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Kalamata olives are beloved around the world. Although they’re often served straight from the brine as an appetizer, it’s also possible to cook with them with delicious results.
From party-ready olive tapenade to one-pot pastas perfect for a quick family dinner, there are many ways to showcase the fabulous flavour of these tasty (and good for you!) Greek treasures.
You’ll find lots of inspiration in this collection of delicious kalamata olive recipes for appetizers, entrees, sides and even dessert!
And of course, there’s a perfect recipe for classic Greek village salad.
What Are Kalamata Olives?
An important part of the healthy Mediterranean diet, table olives are one of the world’s oldest fermented foods.
Along with Spain and Italy, Greece is one of the largest producers of table olives.
It’s also the birthplace of the Kalamata olive.
I just returned from almost two months exploring the city of Kalamata and the Peloponnese region of Greece.
After visiting the olive oil museum in Sparta, taking cooking classes and meeting with olive producers, I can tell you that not every black olive is a Kalamata olive!
The Kalamon or Kalamata olive is harvested from a specific olive tree varietal of the same name, the Kalamon.
It’s from this olive tree variety that producers harvest and produce the famous Kalamon or Kalamata table olives found in stores, delicatessens and restaurants around the world.
How Kalamata Olives Are Made
The first thing I learned in the Peloponnese region of Greece is that olives can’t be eaten directly from the tree!
Don’t expect to go wandering around an olive grove snacking on olives like from a charcuterie board.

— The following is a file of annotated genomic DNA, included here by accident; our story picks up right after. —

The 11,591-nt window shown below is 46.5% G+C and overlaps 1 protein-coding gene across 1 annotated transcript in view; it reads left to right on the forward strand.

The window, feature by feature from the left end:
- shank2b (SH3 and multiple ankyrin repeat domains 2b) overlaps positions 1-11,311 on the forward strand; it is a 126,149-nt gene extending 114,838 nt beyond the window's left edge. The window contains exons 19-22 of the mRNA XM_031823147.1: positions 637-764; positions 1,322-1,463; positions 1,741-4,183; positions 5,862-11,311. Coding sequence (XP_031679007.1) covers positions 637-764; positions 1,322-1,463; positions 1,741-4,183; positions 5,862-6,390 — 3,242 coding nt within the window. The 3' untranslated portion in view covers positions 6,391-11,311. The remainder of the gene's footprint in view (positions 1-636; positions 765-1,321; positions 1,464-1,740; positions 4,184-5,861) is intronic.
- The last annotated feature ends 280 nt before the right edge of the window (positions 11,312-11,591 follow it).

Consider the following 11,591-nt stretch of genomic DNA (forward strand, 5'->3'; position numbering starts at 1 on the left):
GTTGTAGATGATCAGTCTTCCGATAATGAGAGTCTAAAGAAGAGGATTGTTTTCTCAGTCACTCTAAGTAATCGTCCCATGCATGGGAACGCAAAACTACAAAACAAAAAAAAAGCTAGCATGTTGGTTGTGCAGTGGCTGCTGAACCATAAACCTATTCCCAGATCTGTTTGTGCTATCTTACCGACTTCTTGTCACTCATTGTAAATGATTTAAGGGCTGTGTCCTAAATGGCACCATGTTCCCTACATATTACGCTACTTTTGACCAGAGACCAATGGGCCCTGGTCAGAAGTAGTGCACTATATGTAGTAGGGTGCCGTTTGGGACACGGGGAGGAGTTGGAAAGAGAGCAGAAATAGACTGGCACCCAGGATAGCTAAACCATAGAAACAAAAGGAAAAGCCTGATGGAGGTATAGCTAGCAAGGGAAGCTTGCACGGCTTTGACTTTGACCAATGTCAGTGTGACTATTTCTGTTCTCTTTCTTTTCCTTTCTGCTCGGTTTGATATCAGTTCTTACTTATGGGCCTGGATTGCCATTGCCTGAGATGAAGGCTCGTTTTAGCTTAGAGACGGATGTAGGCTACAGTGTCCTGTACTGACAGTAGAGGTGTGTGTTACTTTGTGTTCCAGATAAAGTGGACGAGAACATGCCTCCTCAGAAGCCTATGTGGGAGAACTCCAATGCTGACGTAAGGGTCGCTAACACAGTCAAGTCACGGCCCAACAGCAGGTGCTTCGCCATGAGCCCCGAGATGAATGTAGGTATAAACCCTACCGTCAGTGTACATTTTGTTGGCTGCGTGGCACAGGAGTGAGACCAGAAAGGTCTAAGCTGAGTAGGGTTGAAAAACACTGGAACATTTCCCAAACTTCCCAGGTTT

Although they’re a fruit, olives are unpalatable raw. They must be treated by curing and fermentation to reduce the bitterness which comes from a compound called oleuropein.
The fermentation process also adds healthy probiotics and gut-healthy bacteria to the olives which contain daily values of dietary fibers, fatty acids and antioxidants.
During a gastronomy walking tour with Maria Monastirioti of Mama’s Flavours, we stopped in at Trofopoleion 51, one of the oldest olive oil shops in Kalamata.
In addition to getting a tutoured tasting of extra virgin olive oil, we learned about table olives.
During our visit, co-owner Kely Koutelas explained how people prepare Kalamata table olives using traditional methods and pure, simple ingredients.
Olive processing begins as soon as the fruit ripens between November and December. Kalamata olives intended for the table (rather than oil) are harvested by hand or mechanically when they’re almost mature but not over-ripe.
The producer makes a superficial cut on each olive with a razor. The cut helps the olive absorb the brine and flavours of the dried herbs that will be added later.
Then, they place the olives in a pot and cover them with water to soak.
The water is changed every 2 days for 15-20 days. Then, they strain the olives, sprinkle them with coarse sea salt and leave them in a vessel for 1-2 days, stirring occasionally.
After they’ve soaked in salt, a high-acidity homemade vinegar is added and the olives are left to marinate for 24 hours.
Finally, when the fermentation process is complete the olives are packed in clean glass or clay jars. Dried herbs like thyme, rosemary, oregano and/or dried orange peels and garlic cloves can be added.
🌟 Fun Fact: Unliked Spanish olives which are produced by lye curing, with Greek olives the bitter oleuropein compound is removed by enzymes produced by fermentation.
Choosing the Best Kalamata Olives
The International Olive Council (IOC), an international intergovernmental organization, recommends standards for the characteristics of olive oils and table olives.
This complex set of chemical and sensory tests can take decades to learn!
According to a research study of table olives by the Faculty of Bioscience at the University of Teramo, an over production of yeast produced during fermentation can cause softening of the olive tissue.
Creating a quality product begins at harvest. Kalamata table olives are selected for their high flesh-to-stone ratio, fine flesh and ease of detachment from the stone.
Curing the olives also shapes their flavour, texture, appearance. When shopping for the kalamata olives to use in a recipe, look for olives that:
- elongated in shape
- firm in texture, not mushy.
- free of added preservatives.
- don’t have cloudy brine.
- have no off odor.
- if wrapped in plastic, the package should not be bulging.